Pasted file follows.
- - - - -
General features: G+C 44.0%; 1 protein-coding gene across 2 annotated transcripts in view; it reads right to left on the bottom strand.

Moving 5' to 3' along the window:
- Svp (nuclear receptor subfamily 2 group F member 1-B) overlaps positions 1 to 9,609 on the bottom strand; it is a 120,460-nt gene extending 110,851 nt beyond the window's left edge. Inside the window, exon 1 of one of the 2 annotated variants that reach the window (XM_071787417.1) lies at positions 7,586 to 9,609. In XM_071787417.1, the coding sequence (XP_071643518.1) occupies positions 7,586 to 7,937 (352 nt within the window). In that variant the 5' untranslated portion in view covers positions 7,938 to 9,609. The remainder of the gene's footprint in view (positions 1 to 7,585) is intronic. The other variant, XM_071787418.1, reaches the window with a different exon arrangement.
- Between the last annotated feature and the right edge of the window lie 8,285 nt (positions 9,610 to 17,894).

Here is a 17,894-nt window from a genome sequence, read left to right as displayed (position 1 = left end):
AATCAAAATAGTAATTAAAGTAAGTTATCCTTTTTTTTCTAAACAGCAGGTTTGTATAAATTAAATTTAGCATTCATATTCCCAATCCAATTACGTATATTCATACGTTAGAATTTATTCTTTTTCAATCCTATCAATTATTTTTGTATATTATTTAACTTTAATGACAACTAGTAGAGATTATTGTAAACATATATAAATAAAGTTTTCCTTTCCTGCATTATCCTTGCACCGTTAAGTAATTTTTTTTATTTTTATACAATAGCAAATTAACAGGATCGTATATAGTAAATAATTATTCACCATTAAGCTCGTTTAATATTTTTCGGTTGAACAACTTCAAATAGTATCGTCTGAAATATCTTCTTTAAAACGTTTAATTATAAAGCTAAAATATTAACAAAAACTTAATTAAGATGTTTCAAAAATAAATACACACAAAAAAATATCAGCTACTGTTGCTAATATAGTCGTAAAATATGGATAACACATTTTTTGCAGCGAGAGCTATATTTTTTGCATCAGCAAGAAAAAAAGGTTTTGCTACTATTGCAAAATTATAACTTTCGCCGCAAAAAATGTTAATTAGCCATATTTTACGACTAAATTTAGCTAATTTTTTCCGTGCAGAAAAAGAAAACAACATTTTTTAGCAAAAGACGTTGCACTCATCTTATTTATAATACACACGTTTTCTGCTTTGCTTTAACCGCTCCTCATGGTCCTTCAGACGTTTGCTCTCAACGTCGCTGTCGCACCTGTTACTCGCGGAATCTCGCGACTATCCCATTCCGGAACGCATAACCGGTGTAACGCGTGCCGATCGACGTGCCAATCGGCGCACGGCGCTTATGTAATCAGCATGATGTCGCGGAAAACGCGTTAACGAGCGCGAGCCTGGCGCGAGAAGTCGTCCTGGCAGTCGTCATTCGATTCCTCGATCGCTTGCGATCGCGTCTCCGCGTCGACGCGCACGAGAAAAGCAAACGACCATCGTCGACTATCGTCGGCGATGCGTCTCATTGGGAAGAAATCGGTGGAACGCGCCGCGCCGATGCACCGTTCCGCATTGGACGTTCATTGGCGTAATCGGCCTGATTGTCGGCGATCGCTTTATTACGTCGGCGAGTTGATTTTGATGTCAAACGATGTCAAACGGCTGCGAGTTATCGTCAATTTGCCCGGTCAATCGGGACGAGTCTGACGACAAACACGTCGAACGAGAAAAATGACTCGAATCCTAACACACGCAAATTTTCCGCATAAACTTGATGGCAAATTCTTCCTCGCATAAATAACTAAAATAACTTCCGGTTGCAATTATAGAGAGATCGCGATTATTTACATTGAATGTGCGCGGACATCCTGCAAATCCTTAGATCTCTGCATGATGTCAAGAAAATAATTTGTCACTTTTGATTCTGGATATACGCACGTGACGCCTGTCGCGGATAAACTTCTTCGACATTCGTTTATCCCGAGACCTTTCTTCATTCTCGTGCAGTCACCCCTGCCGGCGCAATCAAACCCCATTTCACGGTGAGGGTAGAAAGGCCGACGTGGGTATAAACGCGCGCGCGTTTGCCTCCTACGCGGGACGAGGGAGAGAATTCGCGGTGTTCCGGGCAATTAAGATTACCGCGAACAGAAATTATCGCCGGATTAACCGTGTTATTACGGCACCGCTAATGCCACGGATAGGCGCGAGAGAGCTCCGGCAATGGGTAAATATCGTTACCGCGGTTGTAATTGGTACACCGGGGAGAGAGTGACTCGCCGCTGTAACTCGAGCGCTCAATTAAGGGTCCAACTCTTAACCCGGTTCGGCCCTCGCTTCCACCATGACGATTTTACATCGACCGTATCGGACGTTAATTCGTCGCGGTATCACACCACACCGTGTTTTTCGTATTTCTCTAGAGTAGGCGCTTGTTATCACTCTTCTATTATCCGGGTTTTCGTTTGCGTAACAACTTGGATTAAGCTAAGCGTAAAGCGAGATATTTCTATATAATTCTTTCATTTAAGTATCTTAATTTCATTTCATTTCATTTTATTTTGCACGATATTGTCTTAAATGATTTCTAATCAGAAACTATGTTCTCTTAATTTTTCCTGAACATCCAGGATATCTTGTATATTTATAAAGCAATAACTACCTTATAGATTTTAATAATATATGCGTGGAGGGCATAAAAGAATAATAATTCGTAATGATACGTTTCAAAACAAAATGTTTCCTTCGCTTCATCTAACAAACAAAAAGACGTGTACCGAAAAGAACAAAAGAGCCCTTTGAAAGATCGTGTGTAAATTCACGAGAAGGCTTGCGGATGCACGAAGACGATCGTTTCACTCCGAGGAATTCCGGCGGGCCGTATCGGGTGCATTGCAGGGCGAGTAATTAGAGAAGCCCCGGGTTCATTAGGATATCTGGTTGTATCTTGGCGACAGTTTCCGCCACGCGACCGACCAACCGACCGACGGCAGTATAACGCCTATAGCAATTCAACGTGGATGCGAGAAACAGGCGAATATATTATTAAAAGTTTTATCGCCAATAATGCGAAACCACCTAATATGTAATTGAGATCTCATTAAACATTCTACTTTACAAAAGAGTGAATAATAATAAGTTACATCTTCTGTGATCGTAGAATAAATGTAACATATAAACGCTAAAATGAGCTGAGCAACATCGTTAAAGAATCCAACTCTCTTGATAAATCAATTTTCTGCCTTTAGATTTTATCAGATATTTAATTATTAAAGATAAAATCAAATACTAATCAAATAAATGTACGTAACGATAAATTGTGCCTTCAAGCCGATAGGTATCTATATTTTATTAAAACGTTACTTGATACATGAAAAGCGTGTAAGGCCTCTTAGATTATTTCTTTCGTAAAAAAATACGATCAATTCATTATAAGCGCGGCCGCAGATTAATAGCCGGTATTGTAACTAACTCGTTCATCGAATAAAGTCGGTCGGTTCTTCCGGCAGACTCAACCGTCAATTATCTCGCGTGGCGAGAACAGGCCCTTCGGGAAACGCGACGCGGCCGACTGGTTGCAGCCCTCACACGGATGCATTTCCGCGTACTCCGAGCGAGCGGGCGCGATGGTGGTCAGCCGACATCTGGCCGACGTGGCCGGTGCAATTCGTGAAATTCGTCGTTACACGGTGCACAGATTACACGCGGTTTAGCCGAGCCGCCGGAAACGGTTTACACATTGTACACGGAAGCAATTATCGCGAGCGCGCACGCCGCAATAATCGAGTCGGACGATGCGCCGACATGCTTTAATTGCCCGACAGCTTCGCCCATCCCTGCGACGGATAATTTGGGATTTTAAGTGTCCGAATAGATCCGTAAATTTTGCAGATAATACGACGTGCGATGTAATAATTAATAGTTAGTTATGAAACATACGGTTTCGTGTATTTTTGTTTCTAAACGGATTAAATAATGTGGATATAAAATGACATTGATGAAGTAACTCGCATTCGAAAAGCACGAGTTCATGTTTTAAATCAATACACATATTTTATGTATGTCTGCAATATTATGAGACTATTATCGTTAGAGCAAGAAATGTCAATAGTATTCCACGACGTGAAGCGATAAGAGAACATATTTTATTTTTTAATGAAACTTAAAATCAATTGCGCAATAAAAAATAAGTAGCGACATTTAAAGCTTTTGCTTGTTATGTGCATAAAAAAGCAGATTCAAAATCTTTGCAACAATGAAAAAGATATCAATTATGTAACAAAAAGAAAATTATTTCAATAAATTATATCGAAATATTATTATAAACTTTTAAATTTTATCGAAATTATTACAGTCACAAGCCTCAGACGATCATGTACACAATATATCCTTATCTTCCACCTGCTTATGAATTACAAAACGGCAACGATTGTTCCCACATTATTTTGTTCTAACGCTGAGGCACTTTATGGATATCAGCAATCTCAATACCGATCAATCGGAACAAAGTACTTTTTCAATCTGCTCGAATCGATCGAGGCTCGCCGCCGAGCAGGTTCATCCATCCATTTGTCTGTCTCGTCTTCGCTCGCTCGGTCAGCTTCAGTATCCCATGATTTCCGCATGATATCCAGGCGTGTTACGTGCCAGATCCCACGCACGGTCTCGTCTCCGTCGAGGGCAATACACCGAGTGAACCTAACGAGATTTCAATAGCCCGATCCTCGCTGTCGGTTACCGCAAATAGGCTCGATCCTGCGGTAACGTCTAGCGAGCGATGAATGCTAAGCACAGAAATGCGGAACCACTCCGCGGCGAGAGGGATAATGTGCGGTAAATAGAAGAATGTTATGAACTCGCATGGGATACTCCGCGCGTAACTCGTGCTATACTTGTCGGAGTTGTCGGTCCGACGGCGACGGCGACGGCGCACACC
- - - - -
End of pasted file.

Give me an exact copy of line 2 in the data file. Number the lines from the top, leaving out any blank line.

Moving 5' to 3' along the window: